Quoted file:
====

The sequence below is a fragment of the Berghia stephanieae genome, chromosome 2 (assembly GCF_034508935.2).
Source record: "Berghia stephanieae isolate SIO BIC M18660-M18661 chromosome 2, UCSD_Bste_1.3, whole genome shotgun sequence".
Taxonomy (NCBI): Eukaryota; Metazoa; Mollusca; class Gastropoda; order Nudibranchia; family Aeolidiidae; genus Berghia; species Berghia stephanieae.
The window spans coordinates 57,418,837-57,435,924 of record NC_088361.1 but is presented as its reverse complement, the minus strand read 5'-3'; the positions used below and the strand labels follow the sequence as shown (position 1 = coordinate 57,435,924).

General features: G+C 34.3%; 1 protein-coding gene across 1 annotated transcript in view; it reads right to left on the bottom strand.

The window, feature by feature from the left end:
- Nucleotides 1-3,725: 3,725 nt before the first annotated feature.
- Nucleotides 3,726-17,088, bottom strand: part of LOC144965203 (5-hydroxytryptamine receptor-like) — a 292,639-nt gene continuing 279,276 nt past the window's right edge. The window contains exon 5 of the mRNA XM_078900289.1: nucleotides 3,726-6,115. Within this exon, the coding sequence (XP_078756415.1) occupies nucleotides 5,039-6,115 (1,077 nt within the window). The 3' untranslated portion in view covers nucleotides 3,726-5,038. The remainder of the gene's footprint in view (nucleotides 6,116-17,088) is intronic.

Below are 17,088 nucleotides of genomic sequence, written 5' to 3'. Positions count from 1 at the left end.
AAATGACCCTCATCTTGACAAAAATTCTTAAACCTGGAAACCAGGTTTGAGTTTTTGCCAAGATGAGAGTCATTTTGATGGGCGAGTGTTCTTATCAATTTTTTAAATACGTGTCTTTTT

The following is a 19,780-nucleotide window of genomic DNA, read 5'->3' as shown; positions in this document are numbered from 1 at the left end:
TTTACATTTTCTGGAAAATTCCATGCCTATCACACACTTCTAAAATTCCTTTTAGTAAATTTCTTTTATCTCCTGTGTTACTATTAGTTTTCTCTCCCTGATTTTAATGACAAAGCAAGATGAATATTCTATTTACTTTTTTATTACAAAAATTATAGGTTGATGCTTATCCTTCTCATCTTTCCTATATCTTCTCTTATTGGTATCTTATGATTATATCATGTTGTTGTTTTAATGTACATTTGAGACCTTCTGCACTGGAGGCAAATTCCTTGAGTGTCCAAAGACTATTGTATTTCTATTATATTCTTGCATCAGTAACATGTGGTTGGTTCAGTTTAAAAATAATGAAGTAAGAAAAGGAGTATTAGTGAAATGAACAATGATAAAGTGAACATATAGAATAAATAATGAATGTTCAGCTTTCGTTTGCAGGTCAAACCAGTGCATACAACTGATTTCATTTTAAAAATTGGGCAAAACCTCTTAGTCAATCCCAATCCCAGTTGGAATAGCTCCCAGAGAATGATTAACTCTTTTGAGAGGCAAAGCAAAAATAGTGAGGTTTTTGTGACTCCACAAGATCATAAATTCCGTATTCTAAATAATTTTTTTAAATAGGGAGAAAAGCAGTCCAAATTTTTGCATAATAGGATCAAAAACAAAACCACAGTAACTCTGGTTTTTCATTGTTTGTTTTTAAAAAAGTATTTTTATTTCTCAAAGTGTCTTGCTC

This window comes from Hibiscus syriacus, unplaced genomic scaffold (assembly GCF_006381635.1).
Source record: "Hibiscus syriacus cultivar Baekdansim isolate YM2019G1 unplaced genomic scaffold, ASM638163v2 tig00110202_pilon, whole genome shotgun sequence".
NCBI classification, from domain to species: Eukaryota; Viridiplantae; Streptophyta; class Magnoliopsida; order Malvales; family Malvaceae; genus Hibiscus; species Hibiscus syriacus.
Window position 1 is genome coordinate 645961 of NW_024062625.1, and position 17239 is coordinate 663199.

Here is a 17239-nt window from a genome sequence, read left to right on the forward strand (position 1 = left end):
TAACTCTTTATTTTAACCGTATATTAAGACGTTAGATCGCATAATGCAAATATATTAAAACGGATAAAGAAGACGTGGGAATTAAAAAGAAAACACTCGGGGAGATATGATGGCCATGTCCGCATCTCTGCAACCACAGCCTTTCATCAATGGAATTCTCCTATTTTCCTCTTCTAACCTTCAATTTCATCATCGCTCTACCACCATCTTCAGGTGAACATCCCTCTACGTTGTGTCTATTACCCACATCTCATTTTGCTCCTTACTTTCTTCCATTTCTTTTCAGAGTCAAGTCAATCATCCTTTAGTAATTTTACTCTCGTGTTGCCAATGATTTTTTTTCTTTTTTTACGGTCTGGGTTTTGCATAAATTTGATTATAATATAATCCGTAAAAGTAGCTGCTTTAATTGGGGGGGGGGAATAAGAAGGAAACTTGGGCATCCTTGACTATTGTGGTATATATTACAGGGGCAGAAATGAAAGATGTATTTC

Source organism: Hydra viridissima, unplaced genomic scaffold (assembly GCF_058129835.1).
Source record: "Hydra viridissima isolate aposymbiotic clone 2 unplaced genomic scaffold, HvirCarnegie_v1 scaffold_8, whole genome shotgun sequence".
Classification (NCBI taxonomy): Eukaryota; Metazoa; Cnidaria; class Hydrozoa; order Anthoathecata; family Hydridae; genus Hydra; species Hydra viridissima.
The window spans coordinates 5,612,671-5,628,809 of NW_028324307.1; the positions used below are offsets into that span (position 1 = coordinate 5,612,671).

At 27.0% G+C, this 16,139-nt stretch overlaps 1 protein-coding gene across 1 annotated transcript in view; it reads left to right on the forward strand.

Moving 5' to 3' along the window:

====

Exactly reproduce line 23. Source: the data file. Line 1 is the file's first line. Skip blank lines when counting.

At 27.0% G+C, this 16,139-nt stretch overlaps 1 protein-coding gene across 1 annotated transcript in view; it reads left to right on the forward strand.